The effort to construct and publicise narratives against violent extremism should not be restricted to religious platforms alone. The tragic consequences of violent extremism against the innocent are an important theme around which powerful counter-radical narratives can be articulated to respond to Boko Haram’s ideological construction of its own victimhood..


Winning the war is however no easy matter. Asymmetrical warfare is very difficult to win because the insurgents can hide and strike almost at will. Winning the war is virtually impossible if we are unable to address the conditions that led to the insurgency in the first place. Today, Nigeria finds itself in the frightening position of having the largest number of out of school children in the world at 13.2 million. At the same time, we now have the largest number of poor people in the world, the greatest number residing in the North-East and North-West. The war could be ended militarily but given the social conditions in the country, new fronts could easily re-emerge. Ending the war would also require extensive and intensive work developing and popularising counter-radicalising narratives, so that potential recruits into violent extremism are dissuaded. The damage from the mass communication of Boko Haram ideology must therefore be counteracted and minimised. The clergy has an important role in challenging and deconstructing Boko Haram’s ideology. Already, many ulema have criticised the religious ideology of Boko Haram in numerous sermons and books, articulating robust theological refutations of the Boko Haram ideology by highlighting the many Qur’anic verses, Traditions of the Prophet Muhammad, as well as doctrines and tenets in the traditions of Islamic learning that are clearly opposed to violent extremism. The challenge is getting this narrative across to the millions of poor uprooted youth who see no viable future for themselves in Nigeria’s current trajectory of poor governance, corruption, collapse of the educational system and lack of jobs.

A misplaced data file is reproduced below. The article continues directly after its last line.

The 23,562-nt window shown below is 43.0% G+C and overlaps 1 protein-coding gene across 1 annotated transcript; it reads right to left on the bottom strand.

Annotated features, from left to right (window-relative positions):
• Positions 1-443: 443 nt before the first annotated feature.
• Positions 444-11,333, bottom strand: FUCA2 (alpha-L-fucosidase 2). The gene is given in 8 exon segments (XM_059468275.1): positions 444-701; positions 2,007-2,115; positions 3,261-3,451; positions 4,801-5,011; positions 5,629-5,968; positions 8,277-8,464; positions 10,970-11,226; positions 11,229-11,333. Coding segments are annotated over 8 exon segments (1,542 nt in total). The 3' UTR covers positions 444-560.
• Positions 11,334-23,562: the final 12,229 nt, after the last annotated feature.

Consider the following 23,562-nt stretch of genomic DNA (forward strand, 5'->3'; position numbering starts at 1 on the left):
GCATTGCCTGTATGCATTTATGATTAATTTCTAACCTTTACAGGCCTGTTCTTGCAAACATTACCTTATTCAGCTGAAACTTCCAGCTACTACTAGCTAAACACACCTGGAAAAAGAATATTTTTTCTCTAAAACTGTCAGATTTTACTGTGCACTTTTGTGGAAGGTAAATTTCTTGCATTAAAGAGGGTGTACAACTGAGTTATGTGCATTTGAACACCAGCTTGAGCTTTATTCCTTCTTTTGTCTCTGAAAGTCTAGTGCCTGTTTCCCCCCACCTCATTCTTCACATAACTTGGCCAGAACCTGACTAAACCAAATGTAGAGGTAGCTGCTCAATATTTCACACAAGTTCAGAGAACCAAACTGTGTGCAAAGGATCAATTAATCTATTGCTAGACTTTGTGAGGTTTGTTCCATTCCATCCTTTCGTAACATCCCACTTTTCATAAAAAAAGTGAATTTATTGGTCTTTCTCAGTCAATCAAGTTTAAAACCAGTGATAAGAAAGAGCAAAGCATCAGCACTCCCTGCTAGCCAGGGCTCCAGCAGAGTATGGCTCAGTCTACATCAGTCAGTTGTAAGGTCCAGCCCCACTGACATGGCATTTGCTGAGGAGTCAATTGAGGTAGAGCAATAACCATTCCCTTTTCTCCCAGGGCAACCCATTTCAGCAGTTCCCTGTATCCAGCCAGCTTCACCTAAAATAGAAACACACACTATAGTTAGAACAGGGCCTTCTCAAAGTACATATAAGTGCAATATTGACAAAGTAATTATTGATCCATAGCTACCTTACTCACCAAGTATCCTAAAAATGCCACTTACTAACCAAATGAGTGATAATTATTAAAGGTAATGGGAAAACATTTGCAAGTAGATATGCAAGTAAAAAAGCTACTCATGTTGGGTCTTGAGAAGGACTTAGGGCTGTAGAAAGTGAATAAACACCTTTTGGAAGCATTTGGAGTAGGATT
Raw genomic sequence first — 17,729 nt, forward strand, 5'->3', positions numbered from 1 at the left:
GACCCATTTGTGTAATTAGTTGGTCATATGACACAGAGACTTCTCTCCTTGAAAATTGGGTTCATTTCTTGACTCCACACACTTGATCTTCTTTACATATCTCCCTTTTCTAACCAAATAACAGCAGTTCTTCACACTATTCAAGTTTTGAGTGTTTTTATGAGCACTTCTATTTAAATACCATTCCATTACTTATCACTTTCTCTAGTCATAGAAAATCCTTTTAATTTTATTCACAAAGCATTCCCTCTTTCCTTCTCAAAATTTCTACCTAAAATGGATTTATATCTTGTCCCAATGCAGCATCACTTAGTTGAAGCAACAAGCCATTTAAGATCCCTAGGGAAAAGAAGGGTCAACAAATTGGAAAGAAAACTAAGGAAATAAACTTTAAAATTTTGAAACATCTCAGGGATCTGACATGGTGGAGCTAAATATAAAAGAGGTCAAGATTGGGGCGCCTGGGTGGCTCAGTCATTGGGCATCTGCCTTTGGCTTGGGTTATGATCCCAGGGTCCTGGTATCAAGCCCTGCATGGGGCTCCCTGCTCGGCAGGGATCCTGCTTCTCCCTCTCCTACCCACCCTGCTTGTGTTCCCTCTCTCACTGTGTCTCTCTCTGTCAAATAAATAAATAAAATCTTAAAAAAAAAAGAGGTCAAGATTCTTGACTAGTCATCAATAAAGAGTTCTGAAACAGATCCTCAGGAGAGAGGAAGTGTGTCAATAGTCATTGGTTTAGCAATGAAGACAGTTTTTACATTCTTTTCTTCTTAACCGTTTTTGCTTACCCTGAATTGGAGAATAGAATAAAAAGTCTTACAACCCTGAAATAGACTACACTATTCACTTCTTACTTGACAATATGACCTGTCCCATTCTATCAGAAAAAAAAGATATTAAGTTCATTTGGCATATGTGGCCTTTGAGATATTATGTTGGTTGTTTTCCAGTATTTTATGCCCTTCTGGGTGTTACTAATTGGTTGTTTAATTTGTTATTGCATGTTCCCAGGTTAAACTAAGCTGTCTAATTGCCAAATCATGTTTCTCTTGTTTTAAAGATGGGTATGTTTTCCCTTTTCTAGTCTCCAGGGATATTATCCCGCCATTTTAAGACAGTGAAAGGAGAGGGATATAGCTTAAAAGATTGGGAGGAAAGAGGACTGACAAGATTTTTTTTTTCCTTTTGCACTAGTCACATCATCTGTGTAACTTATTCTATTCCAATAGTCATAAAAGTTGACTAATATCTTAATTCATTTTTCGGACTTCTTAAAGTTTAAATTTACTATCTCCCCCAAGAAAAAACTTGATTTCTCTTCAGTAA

The effort to construct and publicise narratives against violent extremism should not be restricted to religious platforms alone. The tragic consequences of violent extremism against the innocent are an important theme around which powerful counter-radical narratives can be articulated to respond to Boko Haram’s ideological construction of its own victimhood and struggle for justice. One way to do so is to publicise the horrendous consequences of violence on the lives of specific individuals who have been victims of Boko Haram attacks, which have traumatised people in so many different ways. Video recording of survivors’ testimonies should be massively aired. Similarly, the grave potential of radicalisation to escalate into violence should be amply illustrated, so that potential recruits are exposed to the terrible effects of violent extremism on fellow human beings.

Winning the war against Boko Haram is a medium-term agenda that has to go far beyond the military component we have been focused on. Meanwhile, the first step is indeed raising the capacity of the armed forces to continue to degrade the fighting capacity of the insurgents.

A professor of Political Science and development consultant/expert, Jibrin Ibrahim is a Senior Fellow of the Centre for Democracy and Development, and Chair of the Editorial Board of PREMIUM TIMES.